Free Press Calls for ISP Transparency


For Immediate Release


Timothy Karr, 201-533-8838

Free Press Calls for ISP Transparency

WASHINGTON - Free Press is calling on the Federal Communications Commission to
require all broadband providers to disclose any practice that monitors
or interferes with their customers' Internet use. In addition to
transparent "network management" practices, according to a new filing
with the agency, Free Press wants the FCC to require Internet service
providers to publicly disclose the minimum broadband speed guaranteed
-- not just the maximum potential speed offered.

Two recent high-profile cases of abuse highlight the urgent need for
tougher disclosure requirements. Online marketer NebuAd partnered with
several broadband providers to secretly monitor and reroute user
information into private servers -- until a congressional inquiry
exposed the dubious practice. Comcast, the country's largest cable
company, secretly blocked users' access to online applications for more
than a year before an FCC investigation forced the company to admit to
the illegal practice.

In light of these abuses, Free Press is urging the FCC to
immediately propose rules that would ensure consumers know what speeds
they're actually getting and how their online communications are being
handled or mishandled by their broadband providers.

Ben Scott, policy director of Free Press, issued the following statement:

"The pervasive lack of transparency in the broadband industry has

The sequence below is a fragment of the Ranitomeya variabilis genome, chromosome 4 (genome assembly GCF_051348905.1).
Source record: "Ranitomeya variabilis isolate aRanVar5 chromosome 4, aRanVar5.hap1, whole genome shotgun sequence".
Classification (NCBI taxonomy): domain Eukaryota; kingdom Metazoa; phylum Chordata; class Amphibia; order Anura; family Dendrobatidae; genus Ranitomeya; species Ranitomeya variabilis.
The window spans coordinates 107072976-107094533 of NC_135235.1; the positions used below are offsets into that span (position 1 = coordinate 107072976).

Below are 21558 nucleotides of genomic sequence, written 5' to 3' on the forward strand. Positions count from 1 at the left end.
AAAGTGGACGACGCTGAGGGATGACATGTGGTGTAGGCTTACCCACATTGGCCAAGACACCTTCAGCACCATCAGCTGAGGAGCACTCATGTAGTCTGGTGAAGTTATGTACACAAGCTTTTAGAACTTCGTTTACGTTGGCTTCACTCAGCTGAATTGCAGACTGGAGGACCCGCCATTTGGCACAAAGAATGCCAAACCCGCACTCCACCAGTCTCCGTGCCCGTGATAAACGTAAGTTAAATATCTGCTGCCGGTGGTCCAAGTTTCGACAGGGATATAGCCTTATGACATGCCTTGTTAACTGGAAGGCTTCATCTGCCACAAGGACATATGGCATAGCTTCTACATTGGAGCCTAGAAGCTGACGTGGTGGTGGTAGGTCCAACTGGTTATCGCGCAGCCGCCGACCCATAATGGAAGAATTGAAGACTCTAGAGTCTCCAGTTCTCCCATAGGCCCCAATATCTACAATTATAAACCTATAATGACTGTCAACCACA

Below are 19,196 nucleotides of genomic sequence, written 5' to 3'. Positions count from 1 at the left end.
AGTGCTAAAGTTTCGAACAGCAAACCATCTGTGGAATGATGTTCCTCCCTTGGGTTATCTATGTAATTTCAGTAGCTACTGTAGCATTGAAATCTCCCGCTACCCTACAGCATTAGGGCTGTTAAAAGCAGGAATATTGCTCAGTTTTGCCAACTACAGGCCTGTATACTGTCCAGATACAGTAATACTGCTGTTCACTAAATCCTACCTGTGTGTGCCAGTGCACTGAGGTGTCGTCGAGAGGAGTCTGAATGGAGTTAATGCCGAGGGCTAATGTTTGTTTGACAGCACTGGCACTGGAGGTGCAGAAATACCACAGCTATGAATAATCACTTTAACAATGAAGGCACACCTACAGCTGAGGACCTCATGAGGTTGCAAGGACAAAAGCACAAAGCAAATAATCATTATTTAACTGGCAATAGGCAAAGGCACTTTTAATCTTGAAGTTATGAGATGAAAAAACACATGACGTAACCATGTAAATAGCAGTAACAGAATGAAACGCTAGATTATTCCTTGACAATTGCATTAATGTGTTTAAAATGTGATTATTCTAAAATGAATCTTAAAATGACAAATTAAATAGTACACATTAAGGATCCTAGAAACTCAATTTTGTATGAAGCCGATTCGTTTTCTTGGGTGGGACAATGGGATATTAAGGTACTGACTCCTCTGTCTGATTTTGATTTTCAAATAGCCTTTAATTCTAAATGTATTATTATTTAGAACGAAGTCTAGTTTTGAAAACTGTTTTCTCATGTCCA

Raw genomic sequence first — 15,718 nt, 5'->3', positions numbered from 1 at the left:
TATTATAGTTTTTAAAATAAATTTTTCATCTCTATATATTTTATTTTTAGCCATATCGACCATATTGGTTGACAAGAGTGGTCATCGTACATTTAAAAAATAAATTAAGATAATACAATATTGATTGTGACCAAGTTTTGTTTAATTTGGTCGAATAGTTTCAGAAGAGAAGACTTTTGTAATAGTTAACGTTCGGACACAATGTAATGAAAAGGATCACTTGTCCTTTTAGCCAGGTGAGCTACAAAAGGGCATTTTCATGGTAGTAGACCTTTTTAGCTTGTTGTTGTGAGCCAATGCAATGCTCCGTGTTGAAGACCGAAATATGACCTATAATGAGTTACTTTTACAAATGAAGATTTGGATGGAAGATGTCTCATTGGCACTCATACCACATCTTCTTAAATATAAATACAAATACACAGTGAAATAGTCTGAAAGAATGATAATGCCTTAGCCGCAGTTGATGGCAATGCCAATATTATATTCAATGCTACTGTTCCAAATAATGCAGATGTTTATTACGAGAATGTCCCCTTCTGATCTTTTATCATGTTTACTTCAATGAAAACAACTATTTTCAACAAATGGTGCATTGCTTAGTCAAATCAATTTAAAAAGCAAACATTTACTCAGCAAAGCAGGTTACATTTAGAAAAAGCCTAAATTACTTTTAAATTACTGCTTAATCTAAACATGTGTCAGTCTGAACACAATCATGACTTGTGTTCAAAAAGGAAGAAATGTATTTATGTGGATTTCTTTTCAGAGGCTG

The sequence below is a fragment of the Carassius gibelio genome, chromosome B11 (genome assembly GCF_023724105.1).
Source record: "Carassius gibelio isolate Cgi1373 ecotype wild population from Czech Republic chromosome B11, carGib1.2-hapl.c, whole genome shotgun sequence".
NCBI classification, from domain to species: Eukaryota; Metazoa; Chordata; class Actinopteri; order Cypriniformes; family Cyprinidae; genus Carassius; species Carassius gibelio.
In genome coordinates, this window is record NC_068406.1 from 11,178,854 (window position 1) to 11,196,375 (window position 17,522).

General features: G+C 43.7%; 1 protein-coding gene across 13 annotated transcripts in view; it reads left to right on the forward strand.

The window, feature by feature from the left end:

opened the door to rampant abuse. After recent episodes of secret
spying and secret blocking, consumers have good reason to question
whether cable and phone companies will respect their privacy and their
right to free speech.

"The reality is that consumers have no way of knowing how their
Internet usage is being altered, tracked or redirected by their ISPs.
Terms of service agreements contain the vaguest language that corporate
lawyers can devise -- further stacking the deck against the consumer.
It took years to uncover Comcast's illegal behavior and NebuAd's
intrusive technology. And it could take years more to uncover the next
hidden harm.

"Moving forward, we propose that any service provider that wants to
manipulate the connection between Internet users and Internet content
has an obligation to disclose what it is doing. Without industry-wide
transparency, Internet users are likely to blame service disruptions on
their computers or themselves rather than where it belongs -- on their

"This transparency also means more truth in broadband billing. It is
downright deceptive that some broadband providers are prominently
advertising super-fast networks that don't match up with the actual
services delivered. The FCC must ensure that consumers know what kind
of service they are really buying."

Read Free Press' filing:



Free Press is a national, nonpartisan organization working to reform the media. Through education, organizing and advocacy, we promote diverse and independent media ownership, strong public media, and universal access to communications. Learn more at

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